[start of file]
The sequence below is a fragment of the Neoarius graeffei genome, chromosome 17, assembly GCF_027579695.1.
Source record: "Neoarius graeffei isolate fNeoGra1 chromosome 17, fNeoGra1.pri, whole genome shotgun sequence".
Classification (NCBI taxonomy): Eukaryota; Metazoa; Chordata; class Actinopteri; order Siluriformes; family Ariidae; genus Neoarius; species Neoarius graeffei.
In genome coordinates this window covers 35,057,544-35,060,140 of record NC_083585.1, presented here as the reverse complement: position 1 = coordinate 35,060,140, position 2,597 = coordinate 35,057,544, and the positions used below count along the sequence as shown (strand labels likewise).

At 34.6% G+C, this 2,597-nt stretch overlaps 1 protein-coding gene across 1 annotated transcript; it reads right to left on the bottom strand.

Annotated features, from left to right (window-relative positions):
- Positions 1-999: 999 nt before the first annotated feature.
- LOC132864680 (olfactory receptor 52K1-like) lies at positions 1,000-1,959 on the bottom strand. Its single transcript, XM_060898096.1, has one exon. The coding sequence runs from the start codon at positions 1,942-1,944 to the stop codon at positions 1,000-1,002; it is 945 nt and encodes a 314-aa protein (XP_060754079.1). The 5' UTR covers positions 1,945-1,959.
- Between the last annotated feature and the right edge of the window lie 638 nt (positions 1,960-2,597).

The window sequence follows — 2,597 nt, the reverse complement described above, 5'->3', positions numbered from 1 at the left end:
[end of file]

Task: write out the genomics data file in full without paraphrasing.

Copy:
The sequence below is a fragment of the Neoarius graeffei genome, chromosome 17, assembly GCF_027579695.1.
Source record: "Neoarius graeffei isolate fNeoGra1 chromosome 17, fNeoGra1.pri, whole genome shotgun sequence".
Classification (NCBI taxonomy): Eukaryota; Metazoa; Chordata; class Actinopteri; order Siluriformes; family Ariidae; genus Neoarius; species Neoarius graeffei.
In genome coordinates this window covers 35,057,544-35,060,140 of record NC_083585.1, presented here as the reverse complement: position 1 = coordinate 35,060,140, position 2,597 = coordinate 35,057,544, and the positions used below count along the sequence as shown (strand labels likewise).

At 34.6% G+C, this 2,597-nt stretch overlaps 1 protein-coding gene across 1 annotated transcript; it reads right to left on the bottom strand.

Annotated features, from left to right (window-relative positions):
- Positions 1-999: 999 nt before the first annotated feature.
- LOC132864680 (olfactory receptor 52K1-like) lies at positions 1,000-1,959 on the bottom strand. Its single transcript, XM_060898096.1, has one exon. The coding sequence runs from the start codon at positions 1,942-1,944 to the stop codon at positions 1,000-1,002; it is 945 nt and encodes a 314-aa protein (XP_060754079.1). The 5' UTR covers positions 1,945-1,959.
- Between the last annotated feature and the right edge of the window lie 638 nt (positions 1,960-2,597).

The window sequence follows — 2,597 nt, the reverse complement described above, 5'->3', positions numbered from 1 at the left end: